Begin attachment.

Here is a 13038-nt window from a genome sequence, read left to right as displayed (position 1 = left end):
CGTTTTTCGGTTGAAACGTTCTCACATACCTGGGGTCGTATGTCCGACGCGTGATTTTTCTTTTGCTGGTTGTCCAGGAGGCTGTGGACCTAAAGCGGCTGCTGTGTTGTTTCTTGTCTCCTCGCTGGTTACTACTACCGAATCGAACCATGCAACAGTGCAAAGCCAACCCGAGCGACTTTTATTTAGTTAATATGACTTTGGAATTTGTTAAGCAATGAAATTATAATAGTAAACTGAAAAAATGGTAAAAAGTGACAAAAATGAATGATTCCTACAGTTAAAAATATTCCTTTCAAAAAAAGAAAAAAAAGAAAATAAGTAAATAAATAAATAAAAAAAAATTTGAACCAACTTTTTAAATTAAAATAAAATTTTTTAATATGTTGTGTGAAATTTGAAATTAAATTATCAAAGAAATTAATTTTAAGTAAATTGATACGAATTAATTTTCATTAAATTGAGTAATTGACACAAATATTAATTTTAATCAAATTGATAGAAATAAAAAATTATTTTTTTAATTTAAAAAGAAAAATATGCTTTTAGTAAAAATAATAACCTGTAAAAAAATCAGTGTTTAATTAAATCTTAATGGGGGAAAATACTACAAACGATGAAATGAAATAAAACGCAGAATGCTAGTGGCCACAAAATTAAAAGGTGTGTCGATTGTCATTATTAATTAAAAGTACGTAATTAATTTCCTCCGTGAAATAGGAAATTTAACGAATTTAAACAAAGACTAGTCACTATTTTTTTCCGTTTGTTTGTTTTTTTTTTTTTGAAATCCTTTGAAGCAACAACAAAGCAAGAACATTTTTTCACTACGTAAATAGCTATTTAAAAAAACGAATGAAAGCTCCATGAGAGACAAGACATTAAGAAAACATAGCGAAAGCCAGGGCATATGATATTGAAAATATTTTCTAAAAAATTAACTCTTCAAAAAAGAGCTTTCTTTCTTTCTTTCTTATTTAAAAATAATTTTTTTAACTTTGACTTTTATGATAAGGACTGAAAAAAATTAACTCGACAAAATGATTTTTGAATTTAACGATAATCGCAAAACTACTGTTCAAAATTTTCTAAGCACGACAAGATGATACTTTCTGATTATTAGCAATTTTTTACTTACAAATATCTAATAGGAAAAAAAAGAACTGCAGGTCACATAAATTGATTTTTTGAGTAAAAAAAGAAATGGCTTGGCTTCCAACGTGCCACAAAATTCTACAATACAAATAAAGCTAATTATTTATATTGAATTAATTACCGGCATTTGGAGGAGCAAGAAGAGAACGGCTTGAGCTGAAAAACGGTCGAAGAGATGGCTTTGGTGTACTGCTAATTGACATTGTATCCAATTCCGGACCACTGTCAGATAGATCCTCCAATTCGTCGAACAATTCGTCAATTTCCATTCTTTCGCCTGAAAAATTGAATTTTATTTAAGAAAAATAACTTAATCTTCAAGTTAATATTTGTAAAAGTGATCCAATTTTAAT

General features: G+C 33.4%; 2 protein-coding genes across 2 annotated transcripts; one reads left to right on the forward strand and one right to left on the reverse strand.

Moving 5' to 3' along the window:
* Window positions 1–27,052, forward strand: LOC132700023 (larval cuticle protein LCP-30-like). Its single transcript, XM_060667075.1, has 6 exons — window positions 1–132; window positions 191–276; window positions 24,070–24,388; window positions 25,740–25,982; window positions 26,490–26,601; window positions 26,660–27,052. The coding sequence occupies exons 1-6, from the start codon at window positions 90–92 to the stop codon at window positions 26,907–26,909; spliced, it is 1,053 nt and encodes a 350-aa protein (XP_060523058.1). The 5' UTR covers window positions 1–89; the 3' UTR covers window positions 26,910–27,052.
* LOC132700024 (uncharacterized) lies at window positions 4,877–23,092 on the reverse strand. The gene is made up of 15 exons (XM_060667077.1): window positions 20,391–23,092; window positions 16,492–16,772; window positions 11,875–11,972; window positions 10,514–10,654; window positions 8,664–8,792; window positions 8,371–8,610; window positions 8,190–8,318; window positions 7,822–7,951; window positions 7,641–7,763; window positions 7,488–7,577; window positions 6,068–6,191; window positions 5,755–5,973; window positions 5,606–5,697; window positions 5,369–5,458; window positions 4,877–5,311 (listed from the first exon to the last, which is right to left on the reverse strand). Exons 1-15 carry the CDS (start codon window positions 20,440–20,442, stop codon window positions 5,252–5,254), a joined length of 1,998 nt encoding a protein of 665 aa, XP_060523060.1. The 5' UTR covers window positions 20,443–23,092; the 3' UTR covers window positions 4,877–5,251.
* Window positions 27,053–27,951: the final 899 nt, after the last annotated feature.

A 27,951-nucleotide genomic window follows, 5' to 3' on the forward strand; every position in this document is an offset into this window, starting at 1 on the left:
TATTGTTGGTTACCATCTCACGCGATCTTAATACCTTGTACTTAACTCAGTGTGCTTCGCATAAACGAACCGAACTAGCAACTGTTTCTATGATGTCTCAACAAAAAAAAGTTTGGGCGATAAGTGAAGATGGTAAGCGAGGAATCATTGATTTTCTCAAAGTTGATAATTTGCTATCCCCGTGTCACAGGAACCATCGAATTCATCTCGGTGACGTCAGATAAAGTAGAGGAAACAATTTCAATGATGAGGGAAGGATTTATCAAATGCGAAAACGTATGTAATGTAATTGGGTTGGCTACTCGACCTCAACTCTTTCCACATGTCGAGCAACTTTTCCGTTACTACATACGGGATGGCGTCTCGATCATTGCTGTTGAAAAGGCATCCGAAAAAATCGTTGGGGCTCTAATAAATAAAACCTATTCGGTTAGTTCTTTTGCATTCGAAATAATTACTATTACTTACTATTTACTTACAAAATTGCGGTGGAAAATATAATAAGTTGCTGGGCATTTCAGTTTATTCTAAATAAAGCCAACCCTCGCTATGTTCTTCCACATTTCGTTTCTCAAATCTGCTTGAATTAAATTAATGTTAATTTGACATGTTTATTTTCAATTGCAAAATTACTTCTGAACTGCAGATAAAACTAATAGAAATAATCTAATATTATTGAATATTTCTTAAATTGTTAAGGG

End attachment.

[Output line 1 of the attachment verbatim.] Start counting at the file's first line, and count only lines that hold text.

Here is a 13038-nt window from a genome sequence, read left to right as displayed (position 1 = left end):